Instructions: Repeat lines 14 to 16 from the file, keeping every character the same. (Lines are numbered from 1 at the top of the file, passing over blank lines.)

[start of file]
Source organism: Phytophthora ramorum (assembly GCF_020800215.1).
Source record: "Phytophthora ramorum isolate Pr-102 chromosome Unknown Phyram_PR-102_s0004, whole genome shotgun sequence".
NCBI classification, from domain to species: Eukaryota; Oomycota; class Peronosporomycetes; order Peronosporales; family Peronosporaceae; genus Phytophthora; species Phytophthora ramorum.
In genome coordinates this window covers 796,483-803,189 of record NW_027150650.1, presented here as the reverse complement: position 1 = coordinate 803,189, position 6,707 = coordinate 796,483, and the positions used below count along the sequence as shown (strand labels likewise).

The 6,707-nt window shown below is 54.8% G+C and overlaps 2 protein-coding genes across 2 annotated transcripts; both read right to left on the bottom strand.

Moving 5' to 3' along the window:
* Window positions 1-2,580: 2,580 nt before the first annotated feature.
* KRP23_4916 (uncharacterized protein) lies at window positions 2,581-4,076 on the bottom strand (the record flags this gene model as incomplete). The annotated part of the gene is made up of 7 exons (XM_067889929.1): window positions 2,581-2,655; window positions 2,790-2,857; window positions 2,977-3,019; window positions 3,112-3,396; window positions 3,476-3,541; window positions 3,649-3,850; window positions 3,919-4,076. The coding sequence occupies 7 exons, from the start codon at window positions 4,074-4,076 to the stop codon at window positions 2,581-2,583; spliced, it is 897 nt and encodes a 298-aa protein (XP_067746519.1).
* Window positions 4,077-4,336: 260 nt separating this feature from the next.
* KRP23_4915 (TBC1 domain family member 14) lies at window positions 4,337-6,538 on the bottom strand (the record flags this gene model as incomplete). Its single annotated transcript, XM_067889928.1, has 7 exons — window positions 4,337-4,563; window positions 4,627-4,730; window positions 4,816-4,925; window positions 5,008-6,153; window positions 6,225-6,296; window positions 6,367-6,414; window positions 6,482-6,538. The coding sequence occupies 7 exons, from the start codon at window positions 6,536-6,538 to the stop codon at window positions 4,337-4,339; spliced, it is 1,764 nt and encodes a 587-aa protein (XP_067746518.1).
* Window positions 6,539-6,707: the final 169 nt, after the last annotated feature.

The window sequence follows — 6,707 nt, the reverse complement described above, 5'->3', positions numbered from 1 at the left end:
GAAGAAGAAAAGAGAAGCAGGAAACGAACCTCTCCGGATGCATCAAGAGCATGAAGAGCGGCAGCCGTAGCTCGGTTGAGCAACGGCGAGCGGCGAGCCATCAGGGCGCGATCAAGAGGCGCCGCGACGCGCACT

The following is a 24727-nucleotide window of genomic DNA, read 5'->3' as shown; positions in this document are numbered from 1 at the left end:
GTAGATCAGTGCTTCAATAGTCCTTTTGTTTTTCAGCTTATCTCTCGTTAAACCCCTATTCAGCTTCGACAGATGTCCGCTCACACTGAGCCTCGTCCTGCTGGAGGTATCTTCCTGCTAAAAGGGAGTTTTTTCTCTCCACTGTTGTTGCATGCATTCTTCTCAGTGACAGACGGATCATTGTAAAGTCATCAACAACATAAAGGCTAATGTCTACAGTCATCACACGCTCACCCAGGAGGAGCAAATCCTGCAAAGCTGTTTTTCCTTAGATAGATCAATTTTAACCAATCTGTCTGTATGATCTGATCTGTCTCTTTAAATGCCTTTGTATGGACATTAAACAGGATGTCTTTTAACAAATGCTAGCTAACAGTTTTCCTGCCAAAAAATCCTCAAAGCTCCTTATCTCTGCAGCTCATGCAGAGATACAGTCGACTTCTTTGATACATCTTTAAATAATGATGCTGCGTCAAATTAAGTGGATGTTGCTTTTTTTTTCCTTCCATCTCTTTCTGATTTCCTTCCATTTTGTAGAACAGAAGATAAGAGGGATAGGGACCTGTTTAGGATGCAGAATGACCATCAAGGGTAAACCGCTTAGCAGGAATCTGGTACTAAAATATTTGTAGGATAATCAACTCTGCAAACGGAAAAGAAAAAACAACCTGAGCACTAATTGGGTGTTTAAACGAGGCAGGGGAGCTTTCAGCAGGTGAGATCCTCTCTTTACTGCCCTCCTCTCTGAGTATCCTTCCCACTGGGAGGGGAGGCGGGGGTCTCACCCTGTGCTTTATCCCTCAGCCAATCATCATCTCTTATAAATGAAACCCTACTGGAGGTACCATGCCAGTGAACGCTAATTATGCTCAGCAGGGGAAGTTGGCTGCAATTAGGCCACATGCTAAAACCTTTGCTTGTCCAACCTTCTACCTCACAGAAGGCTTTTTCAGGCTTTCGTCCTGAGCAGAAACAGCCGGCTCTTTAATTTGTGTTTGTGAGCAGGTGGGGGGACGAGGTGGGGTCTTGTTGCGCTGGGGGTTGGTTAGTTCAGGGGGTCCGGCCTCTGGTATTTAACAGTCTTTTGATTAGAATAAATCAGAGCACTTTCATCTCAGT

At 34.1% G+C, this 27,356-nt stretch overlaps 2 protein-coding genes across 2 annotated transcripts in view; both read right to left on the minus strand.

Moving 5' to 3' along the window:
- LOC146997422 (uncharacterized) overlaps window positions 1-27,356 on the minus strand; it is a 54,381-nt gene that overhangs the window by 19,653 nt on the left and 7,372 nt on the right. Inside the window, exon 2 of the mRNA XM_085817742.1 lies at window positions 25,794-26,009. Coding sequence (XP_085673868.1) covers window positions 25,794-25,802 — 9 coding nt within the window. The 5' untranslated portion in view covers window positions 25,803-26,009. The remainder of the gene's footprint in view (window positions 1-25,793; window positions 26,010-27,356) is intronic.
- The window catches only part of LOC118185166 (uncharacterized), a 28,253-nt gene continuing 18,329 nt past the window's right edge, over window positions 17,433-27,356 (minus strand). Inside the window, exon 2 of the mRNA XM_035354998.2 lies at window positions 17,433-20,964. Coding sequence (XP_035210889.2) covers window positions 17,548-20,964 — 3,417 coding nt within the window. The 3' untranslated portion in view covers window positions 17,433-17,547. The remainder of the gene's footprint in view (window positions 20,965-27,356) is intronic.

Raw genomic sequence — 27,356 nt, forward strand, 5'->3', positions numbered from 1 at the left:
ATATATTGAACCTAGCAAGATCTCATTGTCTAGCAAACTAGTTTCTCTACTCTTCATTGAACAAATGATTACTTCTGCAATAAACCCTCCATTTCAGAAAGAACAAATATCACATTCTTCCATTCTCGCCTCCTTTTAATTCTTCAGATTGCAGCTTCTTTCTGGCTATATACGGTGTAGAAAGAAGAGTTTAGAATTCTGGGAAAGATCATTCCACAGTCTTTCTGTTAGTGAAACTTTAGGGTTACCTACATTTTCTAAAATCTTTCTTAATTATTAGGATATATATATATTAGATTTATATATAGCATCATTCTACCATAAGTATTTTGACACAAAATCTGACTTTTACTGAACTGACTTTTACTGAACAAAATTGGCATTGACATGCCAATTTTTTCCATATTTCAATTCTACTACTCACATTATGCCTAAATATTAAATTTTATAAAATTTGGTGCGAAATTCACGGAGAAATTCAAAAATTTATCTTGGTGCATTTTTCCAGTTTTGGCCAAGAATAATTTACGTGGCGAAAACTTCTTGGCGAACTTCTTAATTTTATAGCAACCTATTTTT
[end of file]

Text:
The following is a 24727-nucleotide window of genomic DNA, read 5'->3' as shown; positions in this document are numbered from 1 at the left end:
GTAGATCAGTGCTTCAATAGTCCTTTTGTTTTTCAGCTTATCTCTCGTTAAACCCCTATTCAGCTTCGACAGATGTCCGCTCACACTGAGCCTCGTCCTGCTGGAGGTATCTTCCTGCTAAAAGGGAGTTTTTTCTCTCCACTGTTGTTGCATGCATTCTTCTCAGTGACAGACGGATCATTGTAAAGTCATCAACAACATAAAGGCTAATGTCTACAGTCATCACACGCTCACCCAGGAGGAGCAAATCCTGCAAAGCTGTTTTTCCTTAGATAGATCAATTTTAACCAATCTGTCTGTATGATCTGATCTGTCTCTTTAAATGCCTTTGTATGGACATTAAACAGGATGTCTTTTAACAAATGCTAGCTAACAGTTTTCCTGCCAAAAAATCCTCAAAGCTCCTTATCTCTGCAGCTCATGCAGAGATACAGTCGACTTCTTTGATACATCTTTAAATAATGATGCTGCGTCAAATTAAGTGGATGTTGCTTTTTTTTTCCTTCCATCTCTTTCTGATTTCCTTCCATTTTGTAGAACAGAAGATAAGAGGGATAGGGACCTGTTTAGGATGCAGAATGACCATCAAGGGTAAACCGCTTAGCAGGAATCTGGTACTAAAATATTTGTAGGATAATCAACTCTGCAAACGGAAAAGAAAAAACAACCTGAGCACTAATTGGGTGTTTAAACGAGGCAGGGGAGCTTTCAGCAGGTGAGATCCTCTCTTTACTGCCCTCCTCTCTGAGTATCCTTCCCACTGGGAGGGGAGGCGGGGGTCTCACCCTGTGCTTTATCCCTCAGCCAATCATCATCTCTTATAAATGAAACCCTACTGGAGGTACCATGCCAGTGAACGCTAATTATGCTCAGCAGGGGAAGTTGGCTGCAATTAGGCCACATGCTAAAACCTTTGCTTGTCCAACCTTCTACCTCACAGAAGGCTTTTTCAGGCTTTCGTCCTGAGCAGAAACAGCCGGCTCTTTAATTTGTGTTTGTGAGCAGGTGGGGGGACGAGGTGGGGTCTTGTTGCGCTGGGGGTTGGTTAGTTCAGGGGGTCCGGCCTCTGGTATTTAACAGTCTTTTGATTAGAATAAATCAGAGCACTTTCATCTCAGT

At 34.1% G+C, this 27,356-nt stretch overlaps 2 protein-coding genes across 2 annotated transcripts in view; both read right to left on the minus strand.